EU Fracking Boom Becoming Less Likely

Pro-fracking campaign in the global media is fading fast. A year or two ago the extraction method suitable for the Arizona desert was presented as a key component of the EU’s energy security policy by high-ranking officials in the European Commission. Many large corporations that announced an influx of investment into Eastern European fracking projects between 2010 and 2013 are now gradually reducing the scope of their planned work. Their decision was prompted by environmental and political problems that receive insufficient coverage in the industry media. It’s becoming clear that fracking technology can’t be brought to the EU “as is” from the United States.

Recently published data by Rice University, Texas indicates that simple recycling of the tainted waste water is not safe, OilPrice.com writes. A year or two ago supporters of hydraulic fracturing used to preach about “green innovations in the shale revolution” with the passion of small-town televangelists, but now, after the publication of new data, they have switched tactics and simply remain silent about environmental problems. Yet concerned citizens of New York City are more aware.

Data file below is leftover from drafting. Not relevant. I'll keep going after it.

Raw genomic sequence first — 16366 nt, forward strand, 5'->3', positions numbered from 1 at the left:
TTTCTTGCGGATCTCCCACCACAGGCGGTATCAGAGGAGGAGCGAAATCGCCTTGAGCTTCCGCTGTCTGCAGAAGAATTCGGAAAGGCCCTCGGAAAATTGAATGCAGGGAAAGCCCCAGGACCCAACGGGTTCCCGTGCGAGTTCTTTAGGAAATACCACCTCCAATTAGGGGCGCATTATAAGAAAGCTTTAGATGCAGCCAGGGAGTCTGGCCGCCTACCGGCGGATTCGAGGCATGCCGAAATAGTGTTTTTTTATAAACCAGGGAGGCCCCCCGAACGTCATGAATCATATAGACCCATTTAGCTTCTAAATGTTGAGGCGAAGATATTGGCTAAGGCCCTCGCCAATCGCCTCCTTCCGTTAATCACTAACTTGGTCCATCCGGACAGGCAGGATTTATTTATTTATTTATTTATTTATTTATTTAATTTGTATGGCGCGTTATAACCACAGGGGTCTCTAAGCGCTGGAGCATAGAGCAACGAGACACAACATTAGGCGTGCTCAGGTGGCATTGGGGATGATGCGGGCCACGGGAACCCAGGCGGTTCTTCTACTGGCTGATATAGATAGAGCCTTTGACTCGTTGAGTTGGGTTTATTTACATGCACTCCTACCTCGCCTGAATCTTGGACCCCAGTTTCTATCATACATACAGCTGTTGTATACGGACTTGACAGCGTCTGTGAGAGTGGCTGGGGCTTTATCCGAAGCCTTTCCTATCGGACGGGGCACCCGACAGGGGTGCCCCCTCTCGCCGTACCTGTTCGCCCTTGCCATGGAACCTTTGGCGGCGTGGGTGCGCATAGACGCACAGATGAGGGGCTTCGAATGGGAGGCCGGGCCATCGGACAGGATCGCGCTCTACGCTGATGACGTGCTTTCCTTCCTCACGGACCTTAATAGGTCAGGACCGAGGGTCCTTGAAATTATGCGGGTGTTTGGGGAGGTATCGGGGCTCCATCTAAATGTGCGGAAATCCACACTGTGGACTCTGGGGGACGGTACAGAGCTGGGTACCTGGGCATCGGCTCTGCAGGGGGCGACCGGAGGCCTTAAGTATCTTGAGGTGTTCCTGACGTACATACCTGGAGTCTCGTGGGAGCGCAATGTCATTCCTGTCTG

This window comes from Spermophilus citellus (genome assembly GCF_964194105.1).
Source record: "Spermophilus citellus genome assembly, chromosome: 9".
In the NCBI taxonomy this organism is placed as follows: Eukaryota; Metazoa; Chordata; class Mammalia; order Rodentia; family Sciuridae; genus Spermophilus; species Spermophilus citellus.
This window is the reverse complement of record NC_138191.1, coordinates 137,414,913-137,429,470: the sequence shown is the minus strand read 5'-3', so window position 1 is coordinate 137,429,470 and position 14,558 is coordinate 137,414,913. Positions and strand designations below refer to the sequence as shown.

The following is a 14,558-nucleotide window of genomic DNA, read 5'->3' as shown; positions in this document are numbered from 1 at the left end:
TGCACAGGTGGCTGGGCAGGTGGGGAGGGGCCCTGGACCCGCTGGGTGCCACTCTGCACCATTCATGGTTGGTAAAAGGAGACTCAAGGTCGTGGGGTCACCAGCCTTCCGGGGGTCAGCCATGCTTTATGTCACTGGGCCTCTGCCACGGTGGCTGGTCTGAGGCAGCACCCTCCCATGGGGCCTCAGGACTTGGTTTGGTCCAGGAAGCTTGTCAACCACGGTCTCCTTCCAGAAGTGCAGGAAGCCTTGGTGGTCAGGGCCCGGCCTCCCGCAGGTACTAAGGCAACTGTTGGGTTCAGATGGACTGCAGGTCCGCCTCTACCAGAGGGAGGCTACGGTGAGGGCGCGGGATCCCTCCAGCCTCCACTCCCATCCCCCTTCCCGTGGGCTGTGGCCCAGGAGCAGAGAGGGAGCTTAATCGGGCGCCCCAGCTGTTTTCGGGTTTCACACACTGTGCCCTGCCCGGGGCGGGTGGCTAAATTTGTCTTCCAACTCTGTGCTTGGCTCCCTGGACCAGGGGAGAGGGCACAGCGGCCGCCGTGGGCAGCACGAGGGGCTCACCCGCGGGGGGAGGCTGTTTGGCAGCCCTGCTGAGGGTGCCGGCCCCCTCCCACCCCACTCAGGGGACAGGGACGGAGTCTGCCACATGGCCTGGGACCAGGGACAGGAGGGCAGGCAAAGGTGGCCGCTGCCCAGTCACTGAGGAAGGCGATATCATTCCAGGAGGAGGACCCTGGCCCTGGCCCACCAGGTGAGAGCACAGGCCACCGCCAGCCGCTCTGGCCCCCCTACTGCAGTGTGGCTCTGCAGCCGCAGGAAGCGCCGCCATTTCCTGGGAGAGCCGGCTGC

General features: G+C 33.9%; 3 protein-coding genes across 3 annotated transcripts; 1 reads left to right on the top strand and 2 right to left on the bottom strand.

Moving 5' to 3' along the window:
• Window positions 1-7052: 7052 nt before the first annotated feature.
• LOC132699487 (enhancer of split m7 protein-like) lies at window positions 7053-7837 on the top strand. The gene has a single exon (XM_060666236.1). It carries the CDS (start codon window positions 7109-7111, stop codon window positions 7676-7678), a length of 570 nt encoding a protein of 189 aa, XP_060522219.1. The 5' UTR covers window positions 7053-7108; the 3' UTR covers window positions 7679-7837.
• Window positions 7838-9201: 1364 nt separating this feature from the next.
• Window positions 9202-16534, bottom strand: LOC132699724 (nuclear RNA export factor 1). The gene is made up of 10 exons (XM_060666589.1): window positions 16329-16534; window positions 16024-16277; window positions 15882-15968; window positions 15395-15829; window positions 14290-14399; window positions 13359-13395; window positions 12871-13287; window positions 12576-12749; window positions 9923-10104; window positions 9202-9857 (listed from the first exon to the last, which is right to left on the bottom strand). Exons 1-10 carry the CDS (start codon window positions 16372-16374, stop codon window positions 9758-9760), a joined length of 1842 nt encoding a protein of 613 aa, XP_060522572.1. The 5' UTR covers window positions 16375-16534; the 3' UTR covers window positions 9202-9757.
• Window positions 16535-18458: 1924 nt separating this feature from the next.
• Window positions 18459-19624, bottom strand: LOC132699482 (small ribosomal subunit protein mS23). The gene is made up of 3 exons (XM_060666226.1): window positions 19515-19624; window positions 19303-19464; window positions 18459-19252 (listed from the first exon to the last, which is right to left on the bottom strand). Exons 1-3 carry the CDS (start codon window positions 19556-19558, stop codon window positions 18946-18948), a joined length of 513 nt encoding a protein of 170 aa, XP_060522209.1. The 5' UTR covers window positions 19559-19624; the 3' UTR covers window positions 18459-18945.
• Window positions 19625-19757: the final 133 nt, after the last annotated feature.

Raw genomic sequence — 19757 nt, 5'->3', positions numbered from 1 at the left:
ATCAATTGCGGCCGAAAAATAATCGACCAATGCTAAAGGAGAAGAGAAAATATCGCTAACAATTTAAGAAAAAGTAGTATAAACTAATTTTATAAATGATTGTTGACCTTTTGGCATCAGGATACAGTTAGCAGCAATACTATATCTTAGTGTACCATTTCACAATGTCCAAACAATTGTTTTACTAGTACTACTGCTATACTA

“Making fracking safe is simply not possible, not with the current technology, or with the inadequate regulations being proposed,”

Louis Allstadt

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